California plans to allocate $3.3 billion for mental health and substance use treatment facilities

Under mounting pressure to tackle California’s growing homelessness crisis, Governor Gavin Newsom announced Tuesday that his administration will accelerate the availability of $3.3 billion for counties and private developers to begin constructing additional behavioral health treatment centers. This move is part of his broader initiative to fund housing and substance abuse programs.

This funding, the first from a recently passed ballot measure, aims to assist cities, counties, tribes, and developers in building or renovating treatment centers and clinics. Voters narrowly passed the measure in March following Newsom’s strong endorsement, positioning it as a key element in the state’s homelessness reduction strategy.

The measure allows the state to borrow nearly $6.4 billion to construct 4,350 housing units. Additionally, it mandates that counties allocate two-thirds of the funds generated from a tax on millionaires to housing and programs for homeless individuals with severe mental health or substance abuse issues. Applications for funding will open in July.

Newsom, speaking against the backdrop of an ongoing construction project for 117 psychiatric beds near Redwood City, urged local governments to expedite their construction efforts.

“It’s time to do your job. It’s time to get things done,” Newsom declared. “You asked for these reforms, we’ve provided them. Now it’s time to deliver.”

Governor Newsom, a key advocate for President Joe Biden’s reelection campaign and a speculated presidential hopeful, has made addressing homelessness a major political focus. Despite California’s multibillion-dollar efforts to reduce homelessness, there has been limited improvement in cities like Los Angeles.

California accounts for nearly a third of the United States’ homeless population, with approximately 171,000 Californians in need of housing. The state’s current inventory of 5,500 behavioral health beds falls short of the 8,000 additional units needed to effectively address mental health and addiction issues.

The grant money announced by Newsom could support various programs, such as short-term crisis facilities, addiction programs, outpatient services, and locked treatment beds. The state will assess the projects based on local service gaps.

State Senator Susan Eggman, who authored a bill incorporated into the ballot measure, commented on the potential funding for locked treatment beds, stating, “Voluntary care is always best, but sometimes we need a little bit more. Don’t say no. Let’s say how.”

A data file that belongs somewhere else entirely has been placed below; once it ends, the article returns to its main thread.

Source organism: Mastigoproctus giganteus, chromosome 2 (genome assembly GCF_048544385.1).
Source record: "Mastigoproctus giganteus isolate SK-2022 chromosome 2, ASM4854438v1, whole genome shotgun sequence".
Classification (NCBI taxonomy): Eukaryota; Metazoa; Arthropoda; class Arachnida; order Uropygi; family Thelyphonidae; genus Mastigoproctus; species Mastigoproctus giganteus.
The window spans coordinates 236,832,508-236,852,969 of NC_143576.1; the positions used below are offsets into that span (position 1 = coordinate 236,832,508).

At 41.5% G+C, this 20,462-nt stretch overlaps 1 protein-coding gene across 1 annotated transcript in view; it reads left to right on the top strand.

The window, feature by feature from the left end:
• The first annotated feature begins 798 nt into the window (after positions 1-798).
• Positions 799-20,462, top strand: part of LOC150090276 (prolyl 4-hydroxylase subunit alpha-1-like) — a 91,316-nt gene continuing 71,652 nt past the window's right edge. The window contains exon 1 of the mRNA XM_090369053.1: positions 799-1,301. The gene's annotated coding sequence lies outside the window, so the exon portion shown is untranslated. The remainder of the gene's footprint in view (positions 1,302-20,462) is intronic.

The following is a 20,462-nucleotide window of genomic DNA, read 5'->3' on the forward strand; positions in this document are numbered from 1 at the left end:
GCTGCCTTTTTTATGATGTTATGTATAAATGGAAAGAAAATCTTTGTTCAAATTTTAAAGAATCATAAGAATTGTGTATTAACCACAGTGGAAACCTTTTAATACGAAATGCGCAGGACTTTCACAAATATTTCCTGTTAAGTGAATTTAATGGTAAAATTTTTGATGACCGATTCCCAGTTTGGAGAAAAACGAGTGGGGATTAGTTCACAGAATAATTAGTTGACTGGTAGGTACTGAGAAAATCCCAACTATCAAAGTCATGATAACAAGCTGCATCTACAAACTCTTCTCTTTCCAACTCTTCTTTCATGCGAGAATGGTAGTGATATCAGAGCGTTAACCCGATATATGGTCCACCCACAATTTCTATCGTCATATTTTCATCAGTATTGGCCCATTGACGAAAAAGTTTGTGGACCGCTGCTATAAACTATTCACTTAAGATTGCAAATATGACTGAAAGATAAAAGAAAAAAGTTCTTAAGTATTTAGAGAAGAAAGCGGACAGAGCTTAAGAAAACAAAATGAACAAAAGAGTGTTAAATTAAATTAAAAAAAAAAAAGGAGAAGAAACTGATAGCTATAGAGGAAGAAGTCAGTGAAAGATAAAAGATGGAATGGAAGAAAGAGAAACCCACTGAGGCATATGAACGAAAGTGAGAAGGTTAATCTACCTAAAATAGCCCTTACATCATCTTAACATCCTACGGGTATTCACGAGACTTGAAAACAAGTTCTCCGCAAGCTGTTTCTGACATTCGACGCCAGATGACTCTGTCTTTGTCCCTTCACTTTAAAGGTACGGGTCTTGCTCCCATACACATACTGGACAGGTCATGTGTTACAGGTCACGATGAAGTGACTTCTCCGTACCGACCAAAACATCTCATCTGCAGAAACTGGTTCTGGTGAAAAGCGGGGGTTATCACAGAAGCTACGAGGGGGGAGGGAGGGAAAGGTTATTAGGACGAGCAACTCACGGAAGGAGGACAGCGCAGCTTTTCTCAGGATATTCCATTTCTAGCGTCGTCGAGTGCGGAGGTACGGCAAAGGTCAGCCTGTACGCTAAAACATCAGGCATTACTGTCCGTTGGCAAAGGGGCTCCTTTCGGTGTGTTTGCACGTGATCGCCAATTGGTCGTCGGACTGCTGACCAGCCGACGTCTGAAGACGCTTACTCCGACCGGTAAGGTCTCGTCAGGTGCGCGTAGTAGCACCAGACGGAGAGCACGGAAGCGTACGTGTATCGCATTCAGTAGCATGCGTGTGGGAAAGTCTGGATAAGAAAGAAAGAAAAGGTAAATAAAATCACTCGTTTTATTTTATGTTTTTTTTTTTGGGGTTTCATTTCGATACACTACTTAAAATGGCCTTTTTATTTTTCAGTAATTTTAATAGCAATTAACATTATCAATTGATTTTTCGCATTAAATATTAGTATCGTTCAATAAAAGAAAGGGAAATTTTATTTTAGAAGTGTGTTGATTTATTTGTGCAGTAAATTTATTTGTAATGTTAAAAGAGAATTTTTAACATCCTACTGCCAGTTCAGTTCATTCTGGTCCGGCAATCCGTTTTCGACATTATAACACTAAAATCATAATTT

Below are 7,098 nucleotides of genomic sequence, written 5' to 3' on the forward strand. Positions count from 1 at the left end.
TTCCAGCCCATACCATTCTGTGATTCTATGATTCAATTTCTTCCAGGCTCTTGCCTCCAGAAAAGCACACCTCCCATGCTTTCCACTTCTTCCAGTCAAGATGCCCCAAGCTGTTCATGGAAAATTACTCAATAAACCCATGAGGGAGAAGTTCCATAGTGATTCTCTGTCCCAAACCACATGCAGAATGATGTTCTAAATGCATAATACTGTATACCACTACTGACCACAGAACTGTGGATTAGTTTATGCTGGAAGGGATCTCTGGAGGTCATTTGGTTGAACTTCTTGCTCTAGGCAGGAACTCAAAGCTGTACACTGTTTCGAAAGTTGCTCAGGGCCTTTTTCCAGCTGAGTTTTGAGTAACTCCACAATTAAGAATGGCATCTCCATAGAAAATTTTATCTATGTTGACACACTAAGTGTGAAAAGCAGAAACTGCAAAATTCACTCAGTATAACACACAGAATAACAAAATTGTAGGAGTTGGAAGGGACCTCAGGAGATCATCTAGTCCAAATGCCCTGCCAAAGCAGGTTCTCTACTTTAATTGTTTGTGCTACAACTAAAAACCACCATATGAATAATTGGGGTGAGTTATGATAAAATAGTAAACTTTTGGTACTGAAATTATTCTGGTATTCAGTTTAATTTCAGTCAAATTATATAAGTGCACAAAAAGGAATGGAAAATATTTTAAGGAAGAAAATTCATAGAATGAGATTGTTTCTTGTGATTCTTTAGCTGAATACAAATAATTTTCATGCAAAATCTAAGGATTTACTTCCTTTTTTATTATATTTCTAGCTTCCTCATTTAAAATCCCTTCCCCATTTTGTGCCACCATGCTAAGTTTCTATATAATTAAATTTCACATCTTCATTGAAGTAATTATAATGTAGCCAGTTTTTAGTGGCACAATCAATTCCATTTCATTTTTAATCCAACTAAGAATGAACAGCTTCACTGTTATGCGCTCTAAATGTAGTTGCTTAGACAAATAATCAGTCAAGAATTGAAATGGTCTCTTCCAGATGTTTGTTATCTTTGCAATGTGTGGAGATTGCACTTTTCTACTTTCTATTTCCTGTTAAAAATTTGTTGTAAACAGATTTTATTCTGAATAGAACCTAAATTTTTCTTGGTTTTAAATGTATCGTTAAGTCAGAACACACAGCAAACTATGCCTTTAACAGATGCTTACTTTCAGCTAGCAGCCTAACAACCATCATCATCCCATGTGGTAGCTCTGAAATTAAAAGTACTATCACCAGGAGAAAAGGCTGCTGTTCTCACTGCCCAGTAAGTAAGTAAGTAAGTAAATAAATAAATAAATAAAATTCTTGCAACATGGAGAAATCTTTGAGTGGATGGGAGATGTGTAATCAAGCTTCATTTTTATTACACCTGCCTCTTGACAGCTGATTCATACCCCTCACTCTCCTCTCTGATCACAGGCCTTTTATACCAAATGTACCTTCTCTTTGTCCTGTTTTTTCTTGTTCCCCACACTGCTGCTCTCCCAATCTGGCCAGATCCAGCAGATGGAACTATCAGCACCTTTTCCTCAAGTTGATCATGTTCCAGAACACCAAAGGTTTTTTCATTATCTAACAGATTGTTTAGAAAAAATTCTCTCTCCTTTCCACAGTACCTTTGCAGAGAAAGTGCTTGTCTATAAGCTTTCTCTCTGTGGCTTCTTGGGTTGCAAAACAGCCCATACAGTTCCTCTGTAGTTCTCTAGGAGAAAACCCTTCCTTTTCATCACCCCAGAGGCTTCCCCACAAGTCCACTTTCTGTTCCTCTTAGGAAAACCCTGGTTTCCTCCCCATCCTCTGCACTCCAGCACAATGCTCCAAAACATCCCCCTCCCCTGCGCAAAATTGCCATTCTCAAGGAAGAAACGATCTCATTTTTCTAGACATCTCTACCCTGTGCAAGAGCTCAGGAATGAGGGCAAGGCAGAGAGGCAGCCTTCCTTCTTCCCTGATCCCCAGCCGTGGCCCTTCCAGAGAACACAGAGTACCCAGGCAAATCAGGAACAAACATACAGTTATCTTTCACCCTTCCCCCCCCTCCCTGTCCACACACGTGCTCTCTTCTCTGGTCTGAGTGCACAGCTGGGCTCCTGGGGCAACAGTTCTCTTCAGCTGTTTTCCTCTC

Some social providers and county officials opposed the proposition, expressing concerns that the new funding structure from the millionaire tax could jeopardize programs aimed at preventing homelessness. Disability rights advocates also worried about the possibility of more involuntary confinement.

State officials previously indicated that the application process will be streamlined, although there won’t be a specific deadline for proposed project completion. Some proposals, particularly those for renovating existing facilities, could be implemented within a few months. Newsom stated that proposals will be approved in the fall so that funds can be distributed to local governments by early next year.

Mark Callagy, the executive officer in San Mateo County, noted that the bond funding will enable counties to expedite the provision of necessary services, stating, “Now we can dream bigger because of this.”

Newsom, who advocated for a new law last year to facilitate involuntary treatment for individuals with mental health and addiction issues, criticized counties on Tuesday for not yet implementing the program, despite giving most counties a deadline of December to launch their efforts. Eight counties implemented the initiative last year and have received 450 applications in the last six months, according to the governor’s office.

“The state’s vision is realized at the local level,” Newsom remarked. “We can’t do that job. They need to do their job.”

The state also plans to make housing bond funding available by the end of this year, totaling nearly $2 billion. This funding will support the expansion of existing state housing initiatives, including a $3.5 billion initiative to convert rundown motels into housing for the homeless.

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